Despite opposition from the major sports leagues and the administration, the Supreme Court strikes down a law barring betting on football, basketball, baseball and other sports in most states.
In Republican-led states where these types of bills surface, moderate GOP lawmakers and business leaders fear the loss of conventions, sporting events and corporate headquarters.
Non-football fans might be tempted to say, "Who cares?" But anyone interested in fairness should care.
March Madness and its accompanying betting-pool tradition go directly against the NCAA’s staunch anti-gambling policy, but "bracketology" accounts for billions of dollars changing hands.
If the world’s most popular sport is going to take hold in this country, the NCAA, Major League Soccer and the national sports media need to hype the college game—and get it on TV.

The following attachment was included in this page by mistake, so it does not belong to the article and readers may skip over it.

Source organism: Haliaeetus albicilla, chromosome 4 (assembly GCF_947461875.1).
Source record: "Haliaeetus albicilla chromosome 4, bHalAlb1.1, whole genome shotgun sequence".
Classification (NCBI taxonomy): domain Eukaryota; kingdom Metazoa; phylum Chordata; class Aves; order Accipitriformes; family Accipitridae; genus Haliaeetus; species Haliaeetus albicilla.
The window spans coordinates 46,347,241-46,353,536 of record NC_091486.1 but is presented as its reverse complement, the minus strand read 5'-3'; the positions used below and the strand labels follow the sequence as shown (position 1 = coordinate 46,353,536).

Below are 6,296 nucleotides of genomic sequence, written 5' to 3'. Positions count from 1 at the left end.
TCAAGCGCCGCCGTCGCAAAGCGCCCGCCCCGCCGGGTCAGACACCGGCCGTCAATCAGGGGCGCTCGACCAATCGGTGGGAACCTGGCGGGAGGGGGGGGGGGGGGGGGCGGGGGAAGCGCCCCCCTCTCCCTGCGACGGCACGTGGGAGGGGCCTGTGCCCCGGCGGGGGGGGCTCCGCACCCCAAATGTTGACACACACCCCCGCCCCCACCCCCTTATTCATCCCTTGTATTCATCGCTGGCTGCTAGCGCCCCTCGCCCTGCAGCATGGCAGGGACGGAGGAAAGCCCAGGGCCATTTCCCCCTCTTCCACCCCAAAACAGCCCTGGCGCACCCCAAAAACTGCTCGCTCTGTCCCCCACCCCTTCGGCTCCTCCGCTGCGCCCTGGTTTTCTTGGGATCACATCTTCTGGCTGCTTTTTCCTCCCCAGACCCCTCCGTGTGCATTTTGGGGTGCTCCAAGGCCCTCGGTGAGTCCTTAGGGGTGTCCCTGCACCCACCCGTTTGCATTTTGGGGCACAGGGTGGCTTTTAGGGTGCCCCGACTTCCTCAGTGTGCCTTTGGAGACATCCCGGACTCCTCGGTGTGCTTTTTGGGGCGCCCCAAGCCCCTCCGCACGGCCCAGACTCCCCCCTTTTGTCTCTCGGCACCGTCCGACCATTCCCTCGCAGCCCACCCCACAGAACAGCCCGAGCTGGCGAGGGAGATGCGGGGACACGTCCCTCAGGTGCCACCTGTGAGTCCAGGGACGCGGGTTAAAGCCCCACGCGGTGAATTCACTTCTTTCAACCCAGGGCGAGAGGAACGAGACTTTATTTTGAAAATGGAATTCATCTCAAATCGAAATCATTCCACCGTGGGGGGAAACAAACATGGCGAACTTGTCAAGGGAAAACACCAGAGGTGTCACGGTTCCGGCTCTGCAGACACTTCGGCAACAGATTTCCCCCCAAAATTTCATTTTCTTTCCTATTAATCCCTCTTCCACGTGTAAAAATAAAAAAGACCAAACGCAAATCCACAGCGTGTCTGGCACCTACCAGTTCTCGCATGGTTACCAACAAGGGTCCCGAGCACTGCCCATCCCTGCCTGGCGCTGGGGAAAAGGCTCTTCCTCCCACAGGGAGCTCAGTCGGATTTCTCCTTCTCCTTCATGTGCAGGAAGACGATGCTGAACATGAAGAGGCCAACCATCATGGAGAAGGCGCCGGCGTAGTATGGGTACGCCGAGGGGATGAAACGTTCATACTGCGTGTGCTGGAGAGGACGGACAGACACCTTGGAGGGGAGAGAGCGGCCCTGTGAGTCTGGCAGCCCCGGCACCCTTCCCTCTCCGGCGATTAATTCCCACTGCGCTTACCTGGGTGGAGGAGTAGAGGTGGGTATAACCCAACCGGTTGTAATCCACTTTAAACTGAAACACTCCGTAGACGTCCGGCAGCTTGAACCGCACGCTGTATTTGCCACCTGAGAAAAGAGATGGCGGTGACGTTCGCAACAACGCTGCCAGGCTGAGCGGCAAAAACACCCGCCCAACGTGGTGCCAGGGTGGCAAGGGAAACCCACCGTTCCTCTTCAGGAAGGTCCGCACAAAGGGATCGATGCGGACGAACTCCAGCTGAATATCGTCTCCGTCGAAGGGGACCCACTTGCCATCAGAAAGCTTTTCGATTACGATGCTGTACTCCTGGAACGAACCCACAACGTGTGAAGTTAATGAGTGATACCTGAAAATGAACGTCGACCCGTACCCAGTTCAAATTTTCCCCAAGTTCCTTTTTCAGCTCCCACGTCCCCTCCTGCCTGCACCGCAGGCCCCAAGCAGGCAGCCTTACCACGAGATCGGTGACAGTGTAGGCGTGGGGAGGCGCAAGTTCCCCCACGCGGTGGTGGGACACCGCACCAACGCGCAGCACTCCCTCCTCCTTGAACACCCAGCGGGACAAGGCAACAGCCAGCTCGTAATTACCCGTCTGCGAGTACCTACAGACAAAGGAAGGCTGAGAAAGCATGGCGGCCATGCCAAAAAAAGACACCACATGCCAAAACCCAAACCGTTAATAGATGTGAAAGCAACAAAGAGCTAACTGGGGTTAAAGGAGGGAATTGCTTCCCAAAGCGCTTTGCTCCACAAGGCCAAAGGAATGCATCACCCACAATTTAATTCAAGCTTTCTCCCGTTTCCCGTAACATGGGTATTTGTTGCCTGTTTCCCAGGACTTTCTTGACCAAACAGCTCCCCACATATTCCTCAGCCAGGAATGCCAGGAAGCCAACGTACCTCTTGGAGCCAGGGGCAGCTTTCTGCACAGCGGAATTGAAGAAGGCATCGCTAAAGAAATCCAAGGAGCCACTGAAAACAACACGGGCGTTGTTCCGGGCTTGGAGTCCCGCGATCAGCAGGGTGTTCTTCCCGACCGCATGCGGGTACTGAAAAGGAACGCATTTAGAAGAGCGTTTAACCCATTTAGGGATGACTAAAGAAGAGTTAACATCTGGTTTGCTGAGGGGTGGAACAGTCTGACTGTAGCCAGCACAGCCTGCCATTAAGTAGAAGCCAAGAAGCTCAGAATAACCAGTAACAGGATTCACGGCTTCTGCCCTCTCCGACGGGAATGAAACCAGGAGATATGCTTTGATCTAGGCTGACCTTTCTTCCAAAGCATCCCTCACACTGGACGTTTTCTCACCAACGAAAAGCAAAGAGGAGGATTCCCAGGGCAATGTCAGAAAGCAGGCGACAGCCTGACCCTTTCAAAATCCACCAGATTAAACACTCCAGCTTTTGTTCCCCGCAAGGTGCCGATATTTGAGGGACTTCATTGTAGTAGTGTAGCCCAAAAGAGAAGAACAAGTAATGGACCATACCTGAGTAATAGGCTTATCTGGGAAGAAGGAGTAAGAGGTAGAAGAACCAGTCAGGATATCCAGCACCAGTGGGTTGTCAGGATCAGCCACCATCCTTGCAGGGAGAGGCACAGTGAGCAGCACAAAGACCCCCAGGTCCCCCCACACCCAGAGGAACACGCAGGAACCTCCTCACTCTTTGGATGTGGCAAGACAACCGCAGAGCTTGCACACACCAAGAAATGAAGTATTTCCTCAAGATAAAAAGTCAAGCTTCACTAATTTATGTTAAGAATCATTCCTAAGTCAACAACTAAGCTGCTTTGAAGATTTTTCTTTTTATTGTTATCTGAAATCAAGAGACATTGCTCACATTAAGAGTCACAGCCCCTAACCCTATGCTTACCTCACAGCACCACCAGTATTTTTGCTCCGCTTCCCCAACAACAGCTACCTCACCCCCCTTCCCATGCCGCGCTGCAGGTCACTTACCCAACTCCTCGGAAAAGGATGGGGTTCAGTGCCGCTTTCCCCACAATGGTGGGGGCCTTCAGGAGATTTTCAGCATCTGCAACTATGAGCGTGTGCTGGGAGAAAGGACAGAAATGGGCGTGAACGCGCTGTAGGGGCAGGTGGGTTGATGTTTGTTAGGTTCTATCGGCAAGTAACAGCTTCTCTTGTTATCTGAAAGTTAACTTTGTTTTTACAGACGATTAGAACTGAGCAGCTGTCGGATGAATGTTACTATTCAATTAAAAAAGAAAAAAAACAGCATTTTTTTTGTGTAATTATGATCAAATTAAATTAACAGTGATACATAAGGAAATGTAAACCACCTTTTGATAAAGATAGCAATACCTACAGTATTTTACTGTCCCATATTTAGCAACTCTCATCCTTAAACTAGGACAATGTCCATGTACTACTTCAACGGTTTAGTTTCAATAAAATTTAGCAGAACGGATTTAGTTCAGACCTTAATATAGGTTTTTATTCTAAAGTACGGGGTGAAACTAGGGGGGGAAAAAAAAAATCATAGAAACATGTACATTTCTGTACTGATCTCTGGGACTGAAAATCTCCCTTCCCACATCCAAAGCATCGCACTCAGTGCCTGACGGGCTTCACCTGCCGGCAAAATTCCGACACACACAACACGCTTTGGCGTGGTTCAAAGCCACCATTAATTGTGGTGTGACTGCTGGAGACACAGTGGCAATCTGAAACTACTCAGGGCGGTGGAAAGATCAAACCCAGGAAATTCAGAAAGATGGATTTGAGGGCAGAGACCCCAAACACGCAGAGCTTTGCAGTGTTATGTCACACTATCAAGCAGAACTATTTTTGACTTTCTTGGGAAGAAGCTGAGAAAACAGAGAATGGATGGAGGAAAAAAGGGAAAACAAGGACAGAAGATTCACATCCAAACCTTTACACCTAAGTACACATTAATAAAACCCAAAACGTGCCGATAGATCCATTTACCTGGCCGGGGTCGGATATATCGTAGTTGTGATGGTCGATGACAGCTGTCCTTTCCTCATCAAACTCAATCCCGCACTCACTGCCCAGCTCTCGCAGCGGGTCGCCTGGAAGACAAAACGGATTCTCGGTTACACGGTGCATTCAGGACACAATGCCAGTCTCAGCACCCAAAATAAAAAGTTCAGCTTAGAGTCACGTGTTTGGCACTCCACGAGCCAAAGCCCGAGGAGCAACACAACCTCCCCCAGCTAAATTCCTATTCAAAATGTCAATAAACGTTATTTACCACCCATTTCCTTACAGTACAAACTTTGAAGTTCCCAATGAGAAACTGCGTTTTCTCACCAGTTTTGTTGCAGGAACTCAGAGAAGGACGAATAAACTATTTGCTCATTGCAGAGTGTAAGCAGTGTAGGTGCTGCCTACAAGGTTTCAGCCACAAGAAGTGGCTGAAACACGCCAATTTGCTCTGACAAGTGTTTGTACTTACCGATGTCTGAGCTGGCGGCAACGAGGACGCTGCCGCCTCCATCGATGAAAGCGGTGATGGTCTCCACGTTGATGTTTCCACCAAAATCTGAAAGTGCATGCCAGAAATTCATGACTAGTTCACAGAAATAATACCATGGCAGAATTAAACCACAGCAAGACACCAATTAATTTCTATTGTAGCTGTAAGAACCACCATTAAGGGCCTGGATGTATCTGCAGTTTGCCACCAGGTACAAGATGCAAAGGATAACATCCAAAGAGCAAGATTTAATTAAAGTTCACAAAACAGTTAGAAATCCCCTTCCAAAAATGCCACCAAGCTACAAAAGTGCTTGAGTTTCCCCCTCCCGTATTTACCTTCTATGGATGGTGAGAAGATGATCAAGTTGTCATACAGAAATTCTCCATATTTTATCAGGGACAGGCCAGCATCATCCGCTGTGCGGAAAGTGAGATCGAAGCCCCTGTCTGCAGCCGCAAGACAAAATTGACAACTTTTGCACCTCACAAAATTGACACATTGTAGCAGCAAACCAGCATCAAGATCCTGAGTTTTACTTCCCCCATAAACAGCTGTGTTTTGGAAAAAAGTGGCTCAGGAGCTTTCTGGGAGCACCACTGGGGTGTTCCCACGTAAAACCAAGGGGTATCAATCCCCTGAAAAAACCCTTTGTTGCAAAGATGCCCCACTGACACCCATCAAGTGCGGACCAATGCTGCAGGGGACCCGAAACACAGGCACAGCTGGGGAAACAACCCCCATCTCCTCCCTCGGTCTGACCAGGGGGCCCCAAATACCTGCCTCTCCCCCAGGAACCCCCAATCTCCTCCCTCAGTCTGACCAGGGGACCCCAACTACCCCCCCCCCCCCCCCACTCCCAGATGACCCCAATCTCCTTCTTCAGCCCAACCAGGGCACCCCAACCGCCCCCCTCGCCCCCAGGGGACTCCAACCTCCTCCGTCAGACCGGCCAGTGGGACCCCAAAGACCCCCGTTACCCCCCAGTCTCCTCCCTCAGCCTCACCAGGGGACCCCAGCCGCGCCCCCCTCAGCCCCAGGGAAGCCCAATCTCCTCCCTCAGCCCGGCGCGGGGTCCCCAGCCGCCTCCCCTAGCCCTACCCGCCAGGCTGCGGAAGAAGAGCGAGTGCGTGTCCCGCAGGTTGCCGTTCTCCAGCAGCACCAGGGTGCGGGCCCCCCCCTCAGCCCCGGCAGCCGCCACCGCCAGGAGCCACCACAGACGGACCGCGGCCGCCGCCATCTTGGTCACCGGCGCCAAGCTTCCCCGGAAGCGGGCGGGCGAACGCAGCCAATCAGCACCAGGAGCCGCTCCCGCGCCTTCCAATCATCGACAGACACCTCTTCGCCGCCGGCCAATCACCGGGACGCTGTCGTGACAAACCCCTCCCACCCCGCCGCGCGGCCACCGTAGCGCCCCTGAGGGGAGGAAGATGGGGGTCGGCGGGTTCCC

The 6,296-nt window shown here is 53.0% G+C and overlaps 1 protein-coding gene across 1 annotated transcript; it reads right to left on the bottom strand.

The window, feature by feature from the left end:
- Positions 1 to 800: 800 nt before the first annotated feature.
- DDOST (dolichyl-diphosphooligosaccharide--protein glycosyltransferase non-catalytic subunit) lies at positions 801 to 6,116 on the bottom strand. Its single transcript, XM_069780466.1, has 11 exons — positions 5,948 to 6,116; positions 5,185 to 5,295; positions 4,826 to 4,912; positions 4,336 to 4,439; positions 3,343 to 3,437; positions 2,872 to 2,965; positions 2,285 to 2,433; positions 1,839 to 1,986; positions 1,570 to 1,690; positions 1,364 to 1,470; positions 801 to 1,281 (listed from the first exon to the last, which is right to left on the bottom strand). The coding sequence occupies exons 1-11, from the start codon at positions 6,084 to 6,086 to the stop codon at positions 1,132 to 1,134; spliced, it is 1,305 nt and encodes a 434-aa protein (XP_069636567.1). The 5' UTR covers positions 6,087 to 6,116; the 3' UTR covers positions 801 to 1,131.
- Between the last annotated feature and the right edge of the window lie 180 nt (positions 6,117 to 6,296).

The university plans to honor the 50th anniversary of Joe Paterno’s first game as head football coach. Have those taking this let-bygones-be-bygones attitude forgotten about the sex-abuse scandal that happened on his watch?
It is difficult to imagine American culture having become more accepting of homosexuality without the aggressive support of public figures like Pat Haden.
Indiana certainly doesn't want to be remembered for being a bastion of hatred. So why did Indiana Gov. Mike Pence legalize a new wave of intolerance by signing into law Indiana's controversial "Religious Freedom Restoration Act" (RFRA)?